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About the Artist

Laurie Frick uses data to examine what we can know about ourselves. In her large installations, drawings, and small works she experiments with our perception and consumption of the massive amounts of data increasingly capturing information about our behavior. Evidence of her engineering background and long-history in high-tech are seen in the deep analysis she performs. Her engagement with the future of data was recently featured on NPR’s ‘All Things Considered,” and in Atlantic and Wired magazines. She has been invited to talk at Google, SXSW, Stanford and TEDx, and has been the recipient of numerous residencies and awards, including Samsung Research, Yaddo, Bemis and Facebook. She holds an MFA from the New York Studio School, and an MBA from University of Southern California. She studied at NYU’s ITP program where she melded art and technology into her current data work. Recent installations include public art in downtown Austin, CapitalOne, Facebook and Texas A&M. She has exhibited at numerous galleries in Los Angeles, New York and Texas, with an upcoming 2022 show at the Science Museum in Oklahoma City.

About Judson Studios

In 1897, Judson Studios was established in Los Angeles by the painter/art professor William Lees Judson and his three sons. Helmed by Walter Horace Judson, the eldest son, a stained-glass expert, the Studios thrived from the start beautifying the booming metropolis with works that represented the best in traditional and modern design. Today, Judson is the oldest family-run-stained glass studio in America, still proudly offering an exquisite, handcrafted product made by local artisans, and continuing to serve the community that has sustained us through the decades. For more information, please visit judsonstudios.com.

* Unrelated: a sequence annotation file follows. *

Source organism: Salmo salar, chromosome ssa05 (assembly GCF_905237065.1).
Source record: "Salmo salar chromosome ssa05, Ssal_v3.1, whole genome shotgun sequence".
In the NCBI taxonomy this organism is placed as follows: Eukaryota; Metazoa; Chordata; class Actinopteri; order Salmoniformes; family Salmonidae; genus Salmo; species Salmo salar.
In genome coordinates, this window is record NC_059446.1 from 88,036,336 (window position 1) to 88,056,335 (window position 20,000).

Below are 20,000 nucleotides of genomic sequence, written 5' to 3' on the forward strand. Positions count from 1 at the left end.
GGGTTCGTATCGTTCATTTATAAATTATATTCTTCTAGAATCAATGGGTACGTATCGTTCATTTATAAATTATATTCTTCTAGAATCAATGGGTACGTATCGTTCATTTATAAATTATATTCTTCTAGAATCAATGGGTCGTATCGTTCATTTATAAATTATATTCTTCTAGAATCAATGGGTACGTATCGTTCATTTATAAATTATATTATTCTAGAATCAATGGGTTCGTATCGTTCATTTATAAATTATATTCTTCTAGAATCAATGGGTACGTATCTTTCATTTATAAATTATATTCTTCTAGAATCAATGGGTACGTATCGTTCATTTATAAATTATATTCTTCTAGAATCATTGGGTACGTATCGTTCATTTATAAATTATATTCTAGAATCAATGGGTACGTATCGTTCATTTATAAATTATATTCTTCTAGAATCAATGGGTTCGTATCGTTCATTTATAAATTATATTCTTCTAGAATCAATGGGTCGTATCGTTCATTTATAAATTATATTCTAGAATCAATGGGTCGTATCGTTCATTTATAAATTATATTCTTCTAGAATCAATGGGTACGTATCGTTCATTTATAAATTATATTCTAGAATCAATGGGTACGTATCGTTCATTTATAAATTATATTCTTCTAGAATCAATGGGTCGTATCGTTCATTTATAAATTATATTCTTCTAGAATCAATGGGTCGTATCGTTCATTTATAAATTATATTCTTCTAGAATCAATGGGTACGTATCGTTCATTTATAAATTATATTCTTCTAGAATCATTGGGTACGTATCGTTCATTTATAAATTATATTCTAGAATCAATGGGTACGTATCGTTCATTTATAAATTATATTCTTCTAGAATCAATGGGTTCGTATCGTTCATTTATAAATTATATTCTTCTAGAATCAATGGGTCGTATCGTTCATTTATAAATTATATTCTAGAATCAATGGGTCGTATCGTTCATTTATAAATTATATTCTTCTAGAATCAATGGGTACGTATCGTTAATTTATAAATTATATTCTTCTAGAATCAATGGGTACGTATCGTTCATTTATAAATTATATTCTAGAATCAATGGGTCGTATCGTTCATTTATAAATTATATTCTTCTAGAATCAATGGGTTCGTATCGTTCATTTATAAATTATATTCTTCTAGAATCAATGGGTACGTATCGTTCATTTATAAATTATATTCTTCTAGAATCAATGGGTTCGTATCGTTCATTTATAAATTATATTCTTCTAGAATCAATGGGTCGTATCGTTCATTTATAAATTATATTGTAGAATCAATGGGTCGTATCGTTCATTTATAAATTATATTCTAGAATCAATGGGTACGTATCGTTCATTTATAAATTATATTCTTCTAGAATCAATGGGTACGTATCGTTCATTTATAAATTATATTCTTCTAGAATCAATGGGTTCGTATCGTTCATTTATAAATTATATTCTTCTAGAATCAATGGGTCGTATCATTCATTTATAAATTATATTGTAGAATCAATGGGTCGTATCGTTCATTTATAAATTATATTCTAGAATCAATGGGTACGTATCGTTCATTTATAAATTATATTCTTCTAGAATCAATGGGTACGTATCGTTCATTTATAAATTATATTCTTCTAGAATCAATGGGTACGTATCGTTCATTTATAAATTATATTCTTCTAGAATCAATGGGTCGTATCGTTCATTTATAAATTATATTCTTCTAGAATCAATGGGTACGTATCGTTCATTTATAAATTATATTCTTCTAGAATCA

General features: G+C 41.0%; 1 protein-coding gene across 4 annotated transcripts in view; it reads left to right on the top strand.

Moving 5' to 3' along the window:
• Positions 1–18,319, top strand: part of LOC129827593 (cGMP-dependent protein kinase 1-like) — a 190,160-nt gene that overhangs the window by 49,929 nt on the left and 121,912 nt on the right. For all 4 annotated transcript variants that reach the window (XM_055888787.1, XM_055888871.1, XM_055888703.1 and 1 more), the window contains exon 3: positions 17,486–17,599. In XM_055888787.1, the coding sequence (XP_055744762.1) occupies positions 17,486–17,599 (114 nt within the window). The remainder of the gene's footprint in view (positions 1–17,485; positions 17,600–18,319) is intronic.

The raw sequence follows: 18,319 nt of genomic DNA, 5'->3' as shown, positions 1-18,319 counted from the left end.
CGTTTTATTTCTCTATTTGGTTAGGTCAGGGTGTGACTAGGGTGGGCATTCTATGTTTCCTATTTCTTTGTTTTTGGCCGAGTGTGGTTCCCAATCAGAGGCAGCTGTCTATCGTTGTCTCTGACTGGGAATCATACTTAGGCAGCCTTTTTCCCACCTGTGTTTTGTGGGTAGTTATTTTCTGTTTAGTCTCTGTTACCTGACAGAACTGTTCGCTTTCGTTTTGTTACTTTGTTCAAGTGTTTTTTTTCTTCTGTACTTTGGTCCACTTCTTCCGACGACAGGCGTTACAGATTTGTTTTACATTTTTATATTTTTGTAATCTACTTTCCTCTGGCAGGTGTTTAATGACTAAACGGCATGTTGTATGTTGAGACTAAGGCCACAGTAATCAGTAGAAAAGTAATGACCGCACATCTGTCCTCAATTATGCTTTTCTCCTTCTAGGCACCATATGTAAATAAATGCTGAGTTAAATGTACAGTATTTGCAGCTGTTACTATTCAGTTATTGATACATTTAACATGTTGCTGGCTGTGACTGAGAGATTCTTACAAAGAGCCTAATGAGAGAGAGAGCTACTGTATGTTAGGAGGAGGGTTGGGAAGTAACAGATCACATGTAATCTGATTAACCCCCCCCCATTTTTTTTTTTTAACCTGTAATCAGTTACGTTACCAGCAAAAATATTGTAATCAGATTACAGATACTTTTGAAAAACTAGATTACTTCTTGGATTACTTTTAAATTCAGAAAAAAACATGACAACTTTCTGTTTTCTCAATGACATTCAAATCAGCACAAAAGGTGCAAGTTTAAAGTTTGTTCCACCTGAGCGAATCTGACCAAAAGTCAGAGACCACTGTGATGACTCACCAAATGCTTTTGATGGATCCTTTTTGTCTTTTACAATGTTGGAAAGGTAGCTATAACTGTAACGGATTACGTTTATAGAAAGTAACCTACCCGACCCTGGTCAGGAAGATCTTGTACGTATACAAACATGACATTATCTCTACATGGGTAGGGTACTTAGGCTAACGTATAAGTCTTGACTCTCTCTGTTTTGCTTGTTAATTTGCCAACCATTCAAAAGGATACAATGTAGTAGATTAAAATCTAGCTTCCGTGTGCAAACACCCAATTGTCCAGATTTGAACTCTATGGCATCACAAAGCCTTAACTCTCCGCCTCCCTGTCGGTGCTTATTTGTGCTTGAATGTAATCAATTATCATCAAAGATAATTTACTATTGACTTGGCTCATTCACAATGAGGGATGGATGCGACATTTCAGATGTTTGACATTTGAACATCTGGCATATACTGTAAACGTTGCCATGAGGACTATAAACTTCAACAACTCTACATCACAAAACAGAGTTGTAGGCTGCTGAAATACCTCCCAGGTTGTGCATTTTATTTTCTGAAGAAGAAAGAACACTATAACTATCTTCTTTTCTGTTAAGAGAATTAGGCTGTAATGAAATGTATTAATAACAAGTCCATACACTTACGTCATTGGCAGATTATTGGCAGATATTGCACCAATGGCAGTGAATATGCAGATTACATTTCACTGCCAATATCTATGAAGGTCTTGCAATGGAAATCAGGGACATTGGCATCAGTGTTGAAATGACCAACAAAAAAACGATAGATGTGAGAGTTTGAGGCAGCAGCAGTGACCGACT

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Mike
Mike
1 month ago

This invasive project is about as hard to brag about as horse dukey.

Yikes!
Yikes!
1 month ago

Please expand the artwork and demolish the building.

greeneyedguy
greeneyedguy
1 month ago

If “Empire at Fairfax” is anything like “Empire at Norton”, you can expect to pay $4200+ for a 1 bedroom.

Randy
Randy
1 month ago
Reply to  greeneyedguy

Yes. $3K for a studio. $4K for a 1 BR.

greeneyedguy
greeneyedguy
1 month ago
Reply to  Randy

What a deal!

Edie
Edie
1 month ago
Reply to  greeneyedguy

You see those new apartments on Fairfax? $5,500 for a 1 bedroom. Who can afford those prices?

Architecture as Art
Architecture as Art
1 month ago

While there is always an opportunity for architecture to be the art form, that concept seems to have been lost in recent design practices when artifice and trendy elements are added to lessen the deficit. Strong design doesn’t require embellishment especially in this era of relatively minimal structural concepts. This location on a corner of a main boulevard presented such an opportunity for important design to enhance the neighborhood. Unfortunately it missed the opportunity although it may have received an extra bonus for the addition of the “Public Art” element. To be fair, the artist Laurie Frick’s excellent work is… Read more »

JRK
JRK
1 month ago

That lousy photo does nothing to show the “public art”. It does show that the “the elegant new 5-story Empire at Fairfax residences” is nothing more than another brown box. “Elegant” – I think not

Architecture as Art
Architecture as Art
1 month ago
Reply to  JRK

You are correct. Attempting to acquire photos of the “elegant” work of Ms. Frick to send to Wehoville.

Joshua88
Joshua88
1 month ago
Reply to  JRK

Heartily agree.